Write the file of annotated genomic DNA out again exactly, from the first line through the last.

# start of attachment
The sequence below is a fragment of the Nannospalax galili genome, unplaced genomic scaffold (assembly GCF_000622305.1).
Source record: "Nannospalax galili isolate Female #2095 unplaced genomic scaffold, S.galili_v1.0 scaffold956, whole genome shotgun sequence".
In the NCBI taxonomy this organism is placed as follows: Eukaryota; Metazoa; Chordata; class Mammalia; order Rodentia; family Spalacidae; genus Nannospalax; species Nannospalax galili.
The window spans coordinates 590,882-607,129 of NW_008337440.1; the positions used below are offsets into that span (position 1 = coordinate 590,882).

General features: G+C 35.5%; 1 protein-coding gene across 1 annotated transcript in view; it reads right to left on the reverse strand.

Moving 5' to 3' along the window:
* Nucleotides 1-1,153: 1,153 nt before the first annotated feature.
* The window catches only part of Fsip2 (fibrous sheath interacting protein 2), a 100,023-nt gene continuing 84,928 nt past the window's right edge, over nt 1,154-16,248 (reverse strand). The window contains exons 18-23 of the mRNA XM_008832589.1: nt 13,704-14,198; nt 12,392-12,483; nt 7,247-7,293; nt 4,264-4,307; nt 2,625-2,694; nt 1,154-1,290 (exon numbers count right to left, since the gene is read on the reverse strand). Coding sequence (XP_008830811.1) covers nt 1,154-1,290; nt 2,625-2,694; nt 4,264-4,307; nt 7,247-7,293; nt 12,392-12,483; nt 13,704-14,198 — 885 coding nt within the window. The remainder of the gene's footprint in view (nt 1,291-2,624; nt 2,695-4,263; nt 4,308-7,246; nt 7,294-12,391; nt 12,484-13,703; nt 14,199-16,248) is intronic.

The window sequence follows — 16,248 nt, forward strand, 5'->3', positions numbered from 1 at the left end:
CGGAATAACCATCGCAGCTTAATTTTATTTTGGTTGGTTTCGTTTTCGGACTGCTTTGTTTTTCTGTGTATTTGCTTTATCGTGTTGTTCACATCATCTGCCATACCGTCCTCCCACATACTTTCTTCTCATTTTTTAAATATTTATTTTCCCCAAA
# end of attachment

The sequence below is a fragment of the Nannospalax galili genome, unplaced genomic scaffold (assembly GCF_000622305.1).
Source record: "Nannospalax galili isolate Female #2095 unplaced genomic scaffold, S.galili_v1.0 scaffold956, whole genome shotgun sequence".
In the NCBI taxonomy this organism is placed as follows: Eukaryota; Metazoa; Chordata; class Mammalia; order Rodentia; family Spalacidae; genus Nannospalax; species Nannospalax galili.
The window spans coordinates 590,882-607,129 of NW_008337440.1; the positions used below are offsets into that span (position 1 = coordinate 590,882).

General features: G+C 35.5%; 1 protein-coding gene across 1 annotated transcript in view; it reads right to left on the reverse strand.

Moving 5' to 3' along the window:
* Nucleotides 1-1,153: 1,153 nt before the first annotated feature.
* The window catches only part of Fsip2 (fibrous sheath interacting protein 2), a 100,023-nt gene continuing 84,928 nt past the window's right edge, over nt 1,154-16,248 (reverse strand). The window contains exons 18-23 of the mRNA XM_008832589.1: nt 13,704-14,198; nt 12,392-12,483; nt 7,247-7,293; nt 4,264-4,307; nt 2,625-2,694; nt 1,154-1,290 (exon numbers count right to left, since the gene is read on the reverse strand). Coding sequence (XP_008830811.1) covers nt 1,154-1,290; nt 2,625-2,694; nt 4,264-4,307; nt 7,247-7,293; nt 12,392-12,483; nt 13,704-14,198 — 885 coding nt within the window. The remainder of the gene's footprint in view (nt 1,291-2,624; nt 2,695-4,263; nt 4,308-7,246; nt 7,294-12,391; nt 12,484-13,703; nt 14,199-16,248) is intronic.

The window sequence follows — 16,248 nt, forward strand, 5'->3', positions numbered from 1 at the left end:
CGGAATAACCATCGCAGCTTAATTTTATTTTGGTTGGTTTCGTTTTCGGACTGCTTTGTTTTTCTGTGTATTTGCTTTATCGTGTTGTTCACATCATCTGCCATACCGTCCTCCCACATACTTTCTTCTCATTTTTTAAATATTTATTTTCCCCAAA